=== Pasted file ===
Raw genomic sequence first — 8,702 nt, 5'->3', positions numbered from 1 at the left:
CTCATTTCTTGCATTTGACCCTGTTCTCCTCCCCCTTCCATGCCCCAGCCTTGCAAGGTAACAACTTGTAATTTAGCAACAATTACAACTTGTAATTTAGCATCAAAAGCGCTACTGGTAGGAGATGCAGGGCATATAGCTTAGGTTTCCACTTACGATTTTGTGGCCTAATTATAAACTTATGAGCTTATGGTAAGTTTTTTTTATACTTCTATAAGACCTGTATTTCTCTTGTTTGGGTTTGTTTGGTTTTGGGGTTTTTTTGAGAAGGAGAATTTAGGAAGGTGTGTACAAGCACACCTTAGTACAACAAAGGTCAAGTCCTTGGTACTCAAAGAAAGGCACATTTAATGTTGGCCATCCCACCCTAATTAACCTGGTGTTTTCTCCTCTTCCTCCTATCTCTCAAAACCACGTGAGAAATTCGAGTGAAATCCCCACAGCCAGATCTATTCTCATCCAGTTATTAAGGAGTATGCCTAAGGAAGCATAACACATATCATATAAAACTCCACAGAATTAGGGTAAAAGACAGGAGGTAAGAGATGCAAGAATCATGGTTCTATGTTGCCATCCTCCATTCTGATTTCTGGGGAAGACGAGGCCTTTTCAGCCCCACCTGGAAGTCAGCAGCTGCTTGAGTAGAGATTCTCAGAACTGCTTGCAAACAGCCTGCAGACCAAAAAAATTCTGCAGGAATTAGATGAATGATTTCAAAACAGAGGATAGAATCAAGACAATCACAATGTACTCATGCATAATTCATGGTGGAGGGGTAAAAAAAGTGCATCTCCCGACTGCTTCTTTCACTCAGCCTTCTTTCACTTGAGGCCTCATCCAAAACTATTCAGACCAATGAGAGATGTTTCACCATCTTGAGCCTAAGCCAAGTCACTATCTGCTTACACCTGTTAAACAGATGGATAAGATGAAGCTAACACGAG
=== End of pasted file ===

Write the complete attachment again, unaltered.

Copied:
Raw genomic sequence first — 8,702 nt, 5'->3', positions numbered from 1 at the left:
CTCATTTCTTGCATTTGACCCTGTTCTCCTCCCCCTTCCATGCCCCAGCCTTGCAAGGTAACAACTTGTAATTTAGCAACAATTACAACTTGTAATTTAGCATCAAAAGCGCTACTGGTAGGAGATGCAGGGCATATAGCTTAGGTTTCCACTTACGATTTTGTGGCCTAATTATAAACTTATGAGCTTATGGTAAGTTTTTTTTATACTTCTATAAGACCTGTATTTCTCTTGTTTGGGTTTGTTTGGTTTTGGGGTTTTTTTGAGAAGGAGAATTTAGGAAGGTGTGTACAAGCACACCTTAGTACAACAAAGGTCAAGTCCTTGGTACTCAAAGAAAGGCACATTTAATGTTGGCCATCCCACCCTAATTAACCTGGTGTTTTCTCCTCTTCCTCCTATCTCTCAAAACCACGTGAGAAATTCGAGTGAAATCCCCACAGCCAGATCTATTCTCATCCAGTTATTAAGGAGTATGCCTAAGGAAGCATAACACATATCATATAAAACTCCACAGAATTAGGGTAAAAGACAGGAGGTAAGAGATGCAAGAATCATGGTTCTATGTTGCCATCCTCCATTCTGATTTCTGGGGAAGACGAGGCCTTTTCAGCCCCACCTGGAAGTCAGCAGCTGCTTGAGTAGAGATTCTCAGAACTGCTTGCAAACAGCCTGCAGACCAAAAAAATTCTGCAGGAATTAGATGAATGATTTCAAAACAGAGGATAGAATCAAGACAATCACAATGTACTCATGCATAATTCATGGTGGAGGGGTAAAAAAAGTGCATCTCCCGACTGCTTCTTTCACTCAGCCTTCTTTCACTTGAGGCCTCATCCAAAACTATTCAGACCAATGAGAGATGTTTCACCATCTTGAGCCTAAGCCAAGTCACTATCTGCTTACACCTGTTAAACAGATGGATAAGATGAAGCTAACACGAG